When you’re struggling to pay debts, wage garnishment only adds insult to injury. Let’s face it — who wants chunks of their hard-earned paycheck taken out every month? In fact, the court can order your employer to take as much as 25% of your paycheck to pay creditors. How can you get back on your feet financially when you’re losing a significant portion of your income?
Fortunately, you have options. While it may not seem like an appealing prospect, filing for bankruptcy can help. Below, we discuss how to stop wage garnishment through bankruptcy.
How Can Bankruptcy Stop Wage Garnishment?
When you file for bankruptcy, the court will issue an “automatic stay”, which prevents your creditors from collecting on your debts. This stay prohibits many forms of debt collection efforts, such as foreclosure and wage garnishment.
Though the automatic stay can be a very powerful tool, it’s important to remember that this is only a temporary solution. In some cases, if you’ve filed for bankruptcy in the past, the stay may only last for 30 days. However, if you complete the bankruptcy process and your debt is discharged, you will effectively stop wage garnishment permanently.
Can Bankruptcy Stop Wage Garnishment for All Types of Debts?
No. Unfortunately, not all types of debts can be discharged through bankruptcy. This means that wage garnishment for certain types of debts will continue.
For instance, if you are facing wage garnishment for back taxes, you may receive a temporary stay from garnishment. But since back taxes cannot be discharged through bankruptcy, once the stay is over, your wages will go back to being garnished.
In addition, filing for Chapter 7 bankruptcy for child support or alimony debt will not stop wage garnishment, since neither debt can be discharged through Chapter 7. On the other hand though, you can file for Chapter 13 bankruptcy for these types of debts and stop wage garnishment. But you must continue to make your monthly Chapter 13 plan payments to keep wage garnishment at bay.
Notify Your Creditor to Stop Garnishment as Soon as Possible
After filing for bankruptcy, it can take up to a week or more before the official notice is sent out to all creditors. Therefore, you should notify your employer and creditors directly in order to stop wage garnishment as soon as possible. Provide them with your bankruptcy case number, court location, and filing date.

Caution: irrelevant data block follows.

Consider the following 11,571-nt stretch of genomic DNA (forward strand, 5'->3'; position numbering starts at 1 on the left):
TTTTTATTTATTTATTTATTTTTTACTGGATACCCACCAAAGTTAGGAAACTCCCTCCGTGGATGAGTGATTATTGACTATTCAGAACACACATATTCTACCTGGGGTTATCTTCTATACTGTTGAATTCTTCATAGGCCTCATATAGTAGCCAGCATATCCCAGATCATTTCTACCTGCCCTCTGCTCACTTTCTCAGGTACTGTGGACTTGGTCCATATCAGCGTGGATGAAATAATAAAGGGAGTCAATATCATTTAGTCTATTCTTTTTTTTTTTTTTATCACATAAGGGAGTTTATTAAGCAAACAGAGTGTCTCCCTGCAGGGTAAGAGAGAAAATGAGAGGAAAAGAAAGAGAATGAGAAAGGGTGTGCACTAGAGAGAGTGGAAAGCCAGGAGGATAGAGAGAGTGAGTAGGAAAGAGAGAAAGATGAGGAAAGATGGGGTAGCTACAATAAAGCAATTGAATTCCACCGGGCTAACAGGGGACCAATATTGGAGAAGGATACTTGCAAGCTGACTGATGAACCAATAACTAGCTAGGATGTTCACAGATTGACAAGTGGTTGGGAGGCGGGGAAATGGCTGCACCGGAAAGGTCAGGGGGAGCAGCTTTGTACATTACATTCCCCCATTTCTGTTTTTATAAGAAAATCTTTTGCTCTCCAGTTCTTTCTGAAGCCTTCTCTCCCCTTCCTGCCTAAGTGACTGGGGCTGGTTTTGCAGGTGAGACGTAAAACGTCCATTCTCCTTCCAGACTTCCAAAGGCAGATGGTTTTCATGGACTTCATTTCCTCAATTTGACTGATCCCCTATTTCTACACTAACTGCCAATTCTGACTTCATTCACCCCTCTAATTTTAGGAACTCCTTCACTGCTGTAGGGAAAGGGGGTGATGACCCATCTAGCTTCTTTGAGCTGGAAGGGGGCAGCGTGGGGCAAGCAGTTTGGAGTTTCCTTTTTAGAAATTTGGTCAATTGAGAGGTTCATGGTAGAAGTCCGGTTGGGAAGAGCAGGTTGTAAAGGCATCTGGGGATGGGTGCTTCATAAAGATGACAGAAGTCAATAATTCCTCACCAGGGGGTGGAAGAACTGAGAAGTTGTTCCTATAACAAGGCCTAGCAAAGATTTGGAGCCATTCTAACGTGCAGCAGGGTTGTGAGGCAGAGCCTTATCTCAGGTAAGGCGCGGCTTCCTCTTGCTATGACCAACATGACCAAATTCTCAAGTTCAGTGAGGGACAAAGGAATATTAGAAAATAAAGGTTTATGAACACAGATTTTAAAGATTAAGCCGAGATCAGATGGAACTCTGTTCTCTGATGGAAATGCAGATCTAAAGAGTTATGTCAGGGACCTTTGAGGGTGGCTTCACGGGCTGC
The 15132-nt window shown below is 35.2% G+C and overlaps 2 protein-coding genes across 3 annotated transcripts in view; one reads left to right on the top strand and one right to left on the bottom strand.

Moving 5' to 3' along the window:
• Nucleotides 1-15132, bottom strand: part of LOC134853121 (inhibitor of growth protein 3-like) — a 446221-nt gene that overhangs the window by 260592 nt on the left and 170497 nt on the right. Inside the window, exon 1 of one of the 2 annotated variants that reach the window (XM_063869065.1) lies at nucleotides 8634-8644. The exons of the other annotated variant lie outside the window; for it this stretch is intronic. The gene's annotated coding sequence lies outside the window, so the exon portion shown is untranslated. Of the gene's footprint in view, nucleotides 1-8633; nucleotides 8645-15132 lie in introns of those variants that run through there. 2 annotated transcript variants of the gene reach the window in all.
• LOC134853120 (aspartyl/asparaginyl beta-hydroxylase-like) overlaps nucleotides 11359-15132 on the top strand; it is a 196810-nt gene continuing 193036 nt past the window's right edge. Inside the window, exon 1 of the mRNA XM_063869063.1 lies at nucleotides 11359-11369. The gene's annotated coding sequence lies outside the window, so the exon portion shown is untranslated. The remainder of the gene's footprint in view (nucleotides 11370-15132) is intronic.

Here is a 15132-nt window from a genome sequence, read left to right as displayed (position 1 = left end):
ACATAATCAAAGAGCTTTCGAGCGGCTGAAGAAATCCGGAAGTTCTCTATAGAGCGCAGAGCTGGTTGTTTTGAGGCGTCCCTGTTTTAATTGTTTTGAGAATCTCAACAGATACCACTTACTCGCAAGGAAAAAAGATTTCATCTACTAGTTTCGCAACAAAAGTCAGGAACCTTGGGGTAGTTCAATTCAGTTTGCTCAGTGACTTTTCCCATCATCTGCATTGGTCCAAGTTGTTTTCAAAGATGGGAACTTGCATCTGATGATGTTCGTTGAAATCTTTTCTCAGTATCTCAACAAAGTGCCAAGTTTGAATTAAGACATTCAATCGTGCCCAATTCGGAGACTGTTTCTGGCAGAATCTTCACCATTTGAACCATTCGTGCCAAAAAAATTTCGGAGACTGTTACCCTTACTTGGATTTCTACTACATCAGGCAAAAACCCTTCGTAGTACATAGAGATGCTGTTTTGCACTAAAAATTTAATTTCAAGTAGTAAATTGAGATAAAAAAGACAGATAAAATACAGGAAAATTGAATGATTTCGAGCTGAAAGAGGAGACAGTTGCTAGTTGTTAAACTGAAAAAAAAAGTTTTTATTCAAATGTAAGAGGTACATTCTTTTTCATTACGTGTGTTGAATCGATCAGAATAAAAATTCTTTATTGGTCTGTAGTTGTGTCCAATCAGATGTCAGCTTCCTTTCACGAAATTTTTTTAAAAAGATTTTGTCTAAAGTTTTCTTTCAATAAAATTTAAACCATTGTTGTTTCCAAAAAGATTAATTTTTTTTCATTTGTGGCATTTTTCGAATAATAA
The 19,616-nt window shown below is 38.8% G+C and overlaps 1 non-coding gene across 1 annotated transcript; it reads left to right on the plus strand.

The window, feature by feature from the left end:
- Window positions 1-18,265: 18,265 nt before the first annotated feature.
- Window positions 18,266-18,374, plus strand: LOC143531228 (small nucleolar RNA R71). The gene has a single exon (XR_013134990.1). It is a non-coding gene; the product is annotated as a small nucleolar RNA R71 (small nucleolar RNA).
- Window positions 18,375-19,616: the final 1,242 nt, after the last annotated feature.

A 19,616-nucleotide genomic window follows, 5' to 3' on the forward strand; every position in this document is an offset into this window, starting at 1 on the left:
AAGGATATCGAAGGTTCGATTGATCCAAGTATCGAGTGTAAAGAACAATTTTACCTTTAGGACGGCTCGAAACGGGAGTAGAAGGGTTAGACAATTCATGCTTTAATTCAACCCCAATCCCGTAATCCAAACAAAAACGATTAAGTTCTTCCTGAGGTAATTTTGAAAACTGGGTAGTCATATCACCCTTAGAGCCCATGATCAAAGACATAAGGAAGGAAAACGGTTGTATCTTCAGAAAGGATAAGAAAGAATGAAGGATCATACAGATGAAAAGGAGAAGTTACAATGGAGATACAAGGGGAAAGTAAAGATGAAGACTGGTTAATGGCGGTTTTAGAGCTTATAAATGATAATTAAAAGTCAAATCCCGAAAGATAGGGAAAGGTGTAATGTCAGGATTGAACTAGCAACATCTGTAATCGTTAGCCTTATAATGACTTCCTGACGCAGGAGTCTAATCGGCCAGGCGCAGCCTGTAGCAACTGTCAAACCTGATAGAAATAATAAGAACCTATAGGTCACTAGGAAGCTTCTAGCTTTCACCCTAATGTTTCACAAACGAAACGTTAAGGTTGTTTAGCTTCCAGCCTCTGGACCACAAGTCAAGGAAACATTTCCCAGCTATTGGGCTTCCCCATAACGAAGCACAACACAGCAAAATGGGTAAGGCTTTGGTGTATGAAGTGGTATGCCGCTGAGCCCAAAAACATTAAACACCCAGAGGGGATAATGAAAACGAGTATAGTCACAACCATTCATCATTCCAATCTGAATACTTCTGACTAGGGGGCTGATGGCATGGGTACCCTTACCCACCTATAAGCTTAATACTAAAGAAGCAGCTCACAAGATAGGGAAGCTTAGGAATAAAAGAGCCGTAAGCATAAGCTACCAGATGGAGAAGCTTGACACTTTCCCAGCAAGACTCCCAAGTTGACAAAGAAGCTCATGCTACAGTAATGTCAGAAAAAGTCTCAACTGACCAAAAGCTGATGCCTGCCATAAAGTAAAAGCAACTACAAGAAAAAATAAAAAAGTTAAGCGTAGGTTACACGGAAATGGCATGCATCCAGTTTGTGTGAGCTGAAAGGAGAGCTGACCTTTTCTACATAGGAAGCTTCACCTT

Once notified of your bankruptcy, your creditors must halt all garnishment, or they would be violating the automatic stay court order.
Can You Recover Wages Lost by Garnishment?
While you can recover certain wages lost by garnishment, attempting to do so is usually not worth it. The process involves many complicated rules and conditions.
In order to recover wages lost by garnishment, the garnishment must have occurred within a 90 day period before your bankruptcy filing date. In addition, the amount lost must exceed a specific number (that changes periodically), and be protected by an exemption, or a law that lets you keep specific property from bankruptcy.
The issue most people encounter is that most states do not hold exemptions for cash. Plus, even if they do, you’ll then need to file a lawsuit against your creditor, which means you must weigh the cost of the lawsuit against the amount you lost.
What Happens Once Bankruptcy Ends?
Once your bankruptcy is finalized and your dischargeable debt is discharged, creditors can no longer garnish your wages. Debt that can be discharged through bankruptcy includes personal loans, credit card balances, and medical bills.
However, for nondischargeable debt, such as student loans, child support, and taxes, wage garnishment will continue after the court dismisses your case.
Learn More About How to Stop Wage Garnishment
If you’re facing wage garnishment, filing for bankruptcy may be your best option to regain control of your finances. A North Charleston SC bankruptcy attorney can help you get a fresh financial start. Contact Steadman Law Firm today to learn more.